The United States and Cuba are the only two nations in the Americas not to sign the treaty, but Colombia is seen as the region's worst transgressor.

"Colombia is the problem as far as land mines in the Western Hemisphere are concerned. As the war gets worse, the mining problem will get worse, too. I'm not optimistic," said Carel de Rooy, regional head of the United Nations Children Fund.

UNICEF works closely with the Colombian Campaign Against Land Mines, setting up workshops and self-help groups to warn civilians of the risks from mines. The office of campaign director Diana Roa is piled high with bright yellow tape marked "Danger Mines." Her desk is littered with red cardboard plaques bearing a white skull and crossbones.

"The problem is very serious, and the number of victims is growing fast. The conflict is getting worse, and mines are increasingly being sown in areas used by the civilian population," Roa said.

The prospects for mine-removal programs are remote as long as the fighting continues. The hit-and-run nature of Colombia's war, with constantly shifting battle lines, makes it almost impossible for any of the illegal armed groups to draw up accurate maps of their minefields.

The largest rebel force, the Revolutionary Armed Forces of Colombia, is bogged down in on-again-off-again peace talks with the government. One of the items on a 12-point negotiating agenda is the so-called "humanization of the conflict" -- an effort to enforce minimum rules of engagement designed to limit the impact of the war on innocent civilians. But there has been no agreement on any part of the agenda.

According to anti-land mine campaigner Roa, the Colombian army's state military industry, known as Indumil, produced its MAP-1 mines for $5 to $7 each before production ceased in late 1998.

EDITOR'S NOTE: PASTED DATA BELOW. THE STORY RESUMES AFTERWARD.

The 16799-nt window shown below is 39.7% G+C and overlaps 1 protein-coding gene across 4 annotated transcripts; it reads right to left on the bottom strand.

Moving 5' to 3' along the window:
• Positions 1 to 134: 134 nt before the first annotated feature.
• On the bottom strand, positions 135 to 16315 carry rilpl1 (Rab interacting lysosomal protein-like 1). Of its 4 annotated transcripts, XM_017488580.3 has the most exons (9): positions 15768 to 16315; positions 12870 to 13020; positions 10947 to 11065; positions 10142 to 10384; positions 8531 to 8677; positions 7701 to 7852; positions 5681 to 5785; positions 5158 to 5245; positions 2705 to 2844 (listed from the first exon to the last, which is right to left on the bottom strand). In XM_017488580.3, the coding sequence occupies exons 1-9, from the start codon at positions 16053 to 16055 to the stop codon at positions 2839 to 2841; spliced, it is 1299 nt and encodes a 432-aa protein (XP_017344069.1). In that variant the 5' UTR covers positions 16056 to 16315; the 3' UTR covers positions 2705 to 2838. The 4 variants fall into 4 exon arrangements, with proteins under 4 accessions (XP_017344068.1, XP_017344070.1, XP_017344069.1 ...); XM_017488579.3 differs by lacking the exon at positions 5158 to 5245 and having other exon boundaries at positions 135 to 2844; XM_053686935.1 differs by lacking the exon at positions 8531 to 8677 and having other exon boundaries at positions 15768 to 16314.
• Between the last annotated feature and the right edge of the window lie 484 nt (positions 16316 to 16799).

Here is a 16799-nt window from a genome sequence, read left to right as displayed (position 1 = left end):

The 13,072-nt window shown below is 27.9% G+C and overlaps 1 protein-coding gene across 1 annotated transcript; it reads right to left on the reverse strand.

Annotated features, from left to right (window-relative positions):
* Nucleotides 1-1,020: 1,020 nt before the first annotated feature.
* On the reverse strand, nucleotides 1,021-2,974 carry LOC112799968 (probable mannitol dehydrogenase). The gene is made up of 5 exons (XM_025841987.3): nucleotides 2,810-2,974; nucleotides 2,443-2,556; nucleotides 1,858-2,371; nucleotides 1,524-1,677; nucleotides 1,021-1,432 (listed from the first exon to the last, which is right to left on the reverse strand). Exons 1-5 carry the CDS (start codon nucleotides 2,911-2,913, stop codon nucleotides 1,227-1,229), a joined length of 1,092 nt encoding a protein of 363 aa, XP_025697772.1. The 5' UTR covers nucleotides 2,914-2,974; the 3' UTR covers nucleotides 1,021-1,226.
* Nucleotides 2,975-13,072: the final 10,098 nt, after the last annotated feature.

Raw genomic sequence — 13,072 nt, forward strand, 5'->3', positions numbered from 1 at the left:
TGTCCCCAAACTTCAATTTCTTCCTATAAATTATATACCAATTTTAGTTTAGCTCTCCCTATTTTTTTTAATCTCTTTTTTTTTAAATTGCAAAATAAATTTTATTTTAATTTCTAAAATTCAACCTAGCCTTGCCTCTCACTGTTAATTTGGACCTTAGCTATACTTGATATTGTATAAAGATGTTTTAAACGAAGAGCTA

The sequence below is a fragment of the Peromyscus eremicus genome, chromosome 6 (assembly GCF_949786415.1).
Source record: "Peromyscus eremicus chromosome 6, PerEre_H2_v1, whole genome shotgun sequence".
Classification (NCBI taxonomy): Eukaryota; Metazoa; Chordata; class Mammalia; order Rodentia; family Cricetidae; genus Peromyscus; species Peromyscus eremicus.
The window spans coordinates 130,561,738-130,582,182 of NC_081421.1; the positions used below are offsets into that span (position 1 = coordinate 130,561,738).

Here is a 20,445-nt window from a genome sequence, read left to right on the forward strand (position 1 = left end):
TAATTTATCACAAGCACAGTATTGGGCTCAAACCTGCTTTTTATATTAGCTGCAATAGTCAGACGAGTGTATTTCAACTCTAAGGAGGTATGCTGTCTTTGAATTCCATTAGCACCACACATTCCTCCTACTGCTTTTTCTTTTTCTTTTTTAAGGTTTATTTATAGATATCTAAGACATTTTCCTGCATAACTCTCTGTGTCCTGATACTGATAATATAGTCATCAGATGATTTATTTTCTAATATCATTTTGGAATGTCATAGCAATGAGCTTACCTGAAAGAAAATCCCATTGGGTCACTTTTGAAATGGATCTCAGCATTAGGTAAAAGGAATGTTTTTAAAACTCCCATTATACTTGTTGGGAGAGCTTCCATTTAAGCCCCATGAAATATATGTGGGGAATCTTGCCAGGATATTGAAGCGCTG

Guerrillas and the paramilitary forces build their own devices even more cheaply, either in secret weapons factories or on the battlefield. Roa calculated that even a fairly sophisticated homemade mine, with anti-handling mechanisms such as mercury tilt switches and photoelectric cells, cost just $2. 50.

But it is the victims such as Moreno who end up paying the real price of land mines.

His girlfriend abandoned him when she found out he had lost a leg. His dream of joining the army died. He spent the months after his accident getting drunk and doing odd jobs, including spray-painting bicycles and old refrigerators.

Now Moreno has kicked his alcohol habit and is working at the same clinic that fitted him with a artificial leg. He molds and polishes prostheses for other land mine victims and people suffering physical disabilities.

The clinic, named the Colombian Center for Integral Rehabilitation, has pioneered treatment for mine victims here. Already this year, the clinic has treated eight children disabled by land mines. Most of its clients are civilians, but occasionally it fits police agents and even guerrillas with artificial limbs.

The majority are desperately poor, so the clinic has developed functional low-cost alternatives to imported prostheses. An artificial leg produced in its workshops costs between $360 and $700, compared to about $2,200 for an imported one.

Founder Jeanette de Saravia says that the clinic's services for land mine victims and their families include psychological counseling and the chance to meet other survivors who, like Moreno, have found new lives after their accidents.

"We're not just interested in giving somebody a leg or an arm," she said. "More than giving a prosthesis, our aim is to give them back faith and hope. Otherwise it's like the bottom has dropped out of their world."

©2001 San Francisco Chronicle